Hundreds line up for COVID-19 boosters in Sask. as eligibility opens up

·3 min read
People lined up at Prairieland Park on Monday morning for COVID-19 vaccines.  (Jennifer Gallays/Twitter - image credit)
People lined up at Prairieland Park on Monday morning for COVID-19 vaccines. (Jennifer Gallays/Twitter - image credit)

Jennifer Gallays and her husband woke before dawn on Monday to make sure they got their vaccine booster shots at the mass walk-in clinic in Saskatoon.

"We basically brushed our teeth, put on layers, made some coffee, filled the thermoses and then got our winter gear on."

There were a few other vehicles idling in the lot at Prairieland Park when they arrived around 6:15 a.m. About an hour later, people left their vehicles and formed a line. Gallays said many paced back and forth to stay warm as they patiently waited.

"We sort of felt like we were around like-minded people who also wanted to just do the right thing as quickly as possible," she said.

"We don't want to see our health-care workers go through what they had to with the fourth wave…. I just feel for them and think we should all be doing as much as we can."

Gallays was one of hundreds of people across the province taking advantage of the expanded vaccine booster program. Last week, Premier Scott Moe announced the program would be expanded because of the impending Omicron coronavirus variant spread.

Booster doses are now available to everyone 18 and older. The province also reduced the wait time between second and third doses from five months to three. Saskatoon clinical microbiologist Dr. Joseph Blondeau said Monday that people who have had breakthrough COVID (an infection after being fully vaccinated) are eligible for a booster shot as soon as they are recovered and out of isolation.

Previously, boosters were only available to people aged 50 and older, all adults in northern and First Nations communities and people with specific medical conditions.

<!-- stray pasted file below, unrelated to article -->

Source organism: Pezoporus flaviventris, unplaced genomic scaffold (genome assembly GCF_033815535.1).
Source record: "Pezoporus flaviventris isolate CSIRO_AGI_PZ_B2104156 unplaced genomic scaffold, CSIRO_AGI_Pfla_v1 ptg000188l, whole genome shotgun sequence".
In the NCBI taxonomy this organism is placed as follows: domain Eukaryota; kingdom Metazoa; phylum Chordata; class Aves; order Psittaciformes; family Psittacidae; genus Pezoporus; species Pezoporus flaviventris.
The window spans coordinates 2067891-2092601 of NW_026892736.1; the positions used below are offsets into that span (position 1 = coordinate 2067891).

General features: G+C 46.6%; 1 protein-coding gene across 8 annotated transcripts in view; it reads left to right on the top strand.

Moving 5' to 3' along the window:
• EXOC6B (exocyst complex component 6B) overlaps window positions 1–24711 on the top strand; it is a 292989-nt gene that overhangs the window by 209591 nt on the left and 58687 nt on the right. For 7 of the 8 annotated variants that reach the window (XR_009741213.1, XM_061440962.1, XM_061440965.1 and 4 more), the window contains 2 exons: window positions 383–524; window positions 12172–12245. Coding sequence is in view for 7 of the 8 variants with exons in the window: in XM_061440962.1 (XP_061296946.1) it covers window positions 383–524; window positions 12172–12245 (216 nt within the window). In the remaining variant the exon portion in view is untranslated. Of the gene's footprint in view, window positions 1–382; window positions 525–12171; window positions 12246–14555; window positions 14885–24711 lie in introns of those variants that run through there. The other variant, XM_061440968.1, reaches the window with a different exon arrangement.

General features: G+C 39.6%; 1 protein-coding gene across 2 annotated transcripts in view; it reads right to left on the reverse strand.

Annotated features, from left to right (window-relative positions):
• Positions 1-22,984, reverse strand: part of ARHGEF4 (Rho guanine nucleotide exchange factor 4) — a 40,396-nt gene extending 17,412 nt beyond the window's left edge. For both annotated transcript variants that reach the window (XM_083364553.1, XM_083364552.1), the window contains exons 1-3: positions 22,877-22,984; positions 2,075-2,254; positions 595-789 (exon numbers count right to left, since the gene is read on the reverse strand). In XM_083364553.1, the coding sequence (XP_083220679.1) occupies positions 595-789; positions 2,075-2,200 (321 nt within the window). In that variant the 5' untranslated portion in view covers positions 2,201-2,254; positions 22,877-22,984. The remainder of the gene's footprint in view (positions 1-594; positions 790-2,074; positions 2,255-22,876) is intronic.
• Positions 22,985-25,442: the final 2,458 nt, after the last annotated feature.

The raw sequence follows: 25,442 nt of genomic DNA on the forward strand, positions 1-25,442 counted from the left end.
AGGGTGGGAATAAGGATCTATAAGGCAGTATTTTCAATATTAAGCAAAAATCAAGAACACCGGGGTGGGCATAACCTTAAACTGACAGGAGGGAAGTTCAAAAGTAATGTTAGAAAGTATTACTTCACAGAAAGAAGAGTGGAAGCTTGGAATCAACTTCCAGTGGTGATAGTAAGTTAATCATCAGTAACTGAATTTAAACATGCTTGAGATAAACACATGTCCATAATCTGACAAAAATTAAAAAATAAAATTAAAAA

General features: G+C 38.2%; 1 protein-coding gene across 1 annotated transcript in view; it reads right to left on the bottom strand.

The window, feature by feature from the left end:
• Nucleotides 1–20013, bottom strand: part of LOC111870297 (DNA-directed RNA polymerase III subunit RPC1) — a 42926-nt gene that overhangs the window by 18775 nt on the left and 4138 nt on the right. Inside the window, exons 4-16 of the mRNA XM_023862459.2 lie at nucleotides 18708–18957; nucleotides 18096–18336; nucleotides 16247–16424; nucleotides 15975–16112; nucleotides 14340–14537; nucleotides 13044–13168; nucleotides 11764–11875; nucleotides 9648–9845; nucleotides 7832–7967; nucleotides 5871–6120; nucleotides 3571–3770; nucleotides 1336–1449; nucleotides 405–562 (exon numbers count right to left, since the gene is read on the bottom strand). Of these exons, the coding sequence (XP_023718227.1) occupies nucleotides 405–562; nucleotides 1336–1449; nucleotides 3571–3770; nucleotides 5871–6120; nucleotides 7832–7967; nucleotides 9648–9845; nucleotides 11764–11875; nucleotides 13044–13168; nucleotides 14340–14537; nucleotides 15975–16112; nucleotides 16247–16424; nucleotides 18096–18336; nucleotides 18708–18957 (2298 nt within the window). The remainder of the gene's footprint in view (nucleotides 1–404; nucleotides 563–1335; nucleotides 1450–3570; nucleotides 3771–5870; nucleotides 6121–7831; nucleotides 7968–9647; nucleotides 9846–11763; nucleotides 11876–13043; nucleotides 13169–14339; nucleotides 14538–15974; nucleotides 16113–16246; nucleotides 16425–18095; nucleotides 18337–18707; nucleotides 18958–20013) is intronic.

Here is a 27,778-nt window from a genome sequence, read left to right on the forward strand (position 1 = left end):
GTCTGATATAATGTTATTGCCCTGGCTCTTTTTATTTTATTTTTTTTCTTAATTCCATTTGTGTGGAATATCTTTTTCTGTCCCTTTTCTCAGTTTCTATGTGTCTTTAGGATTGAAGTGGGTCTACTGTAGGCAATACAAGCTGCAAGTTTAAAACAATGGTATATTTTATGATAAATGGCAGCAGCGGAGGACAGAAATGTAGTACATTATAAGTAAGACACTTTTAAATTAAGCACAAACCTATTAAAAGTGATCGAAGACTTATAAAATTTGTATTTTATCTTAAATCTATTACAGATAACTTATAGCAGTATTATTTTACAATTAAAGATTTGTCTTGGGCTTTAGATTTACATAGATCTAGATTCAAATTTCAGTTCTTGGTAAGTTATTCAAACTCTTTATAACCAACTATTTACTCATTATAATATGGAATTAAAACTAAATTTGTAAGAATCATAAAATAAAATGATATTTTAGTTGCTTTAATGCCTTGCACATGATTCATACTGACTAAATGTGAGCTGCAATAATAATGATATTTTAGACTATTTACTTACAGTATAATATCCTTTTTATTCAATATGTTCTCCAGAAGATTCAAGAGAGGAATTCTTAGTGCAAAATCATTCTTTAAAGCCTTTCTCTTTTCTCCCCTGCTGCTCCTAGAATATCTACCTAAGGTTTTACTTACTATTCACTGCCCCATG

The change meant Gallays could get the third dose before the holidays and before she, a teacher, returns to the classroom in the new year. Gallays said it was a relief.

"It gives you peace of mind because if you're watching the data at all with what's going on with Omicron, if it takes hold in your community that line goes straight up."

By early afternoon Monday, the government reported more than 18,000 vaccine booster appointments booked through its online system.

Confusion at the old Costco

Meanwhile in Regina there was major confusion among vaccine seekers on Monday morning who attempted to get their booster at the old Costco. Some people were turned away and told the site wasn't for walk-ins.

People used social media to question what was going on. On Monday, the Saskatchewan Health Authority (SHA) website said the clinic would open at 9 a.m. from Dec. 17 to 23.The SHA told CBC the clinic was actually only open for walk-ins at 5 p.m., and that this was also noted on the site.

Soon after, the SHA posted a separate update on social media saying there would be no walk-in availability at the clinic this week. All information detailing times for walk-ins was removed and no explanation was provided. The SHA apologized on social media for the confusion.

People were in Regina were directed to the Victoria Square Mall, where hundreds of gathered to get the shot.

Early evidence suggests Omicron is more adept at infecting people who've already had COVID-19 or multiple doses of leading vaccines. Saskatchewan's chief medical health officer Dr. Saqib Shahab has recommended everyone get fully vaccinated, and get a booster dose once they can.

People can book vaccine appointments online or view a list of pop up or walk-in clinics online. The province has also posted the locations of free rapid testing kits.

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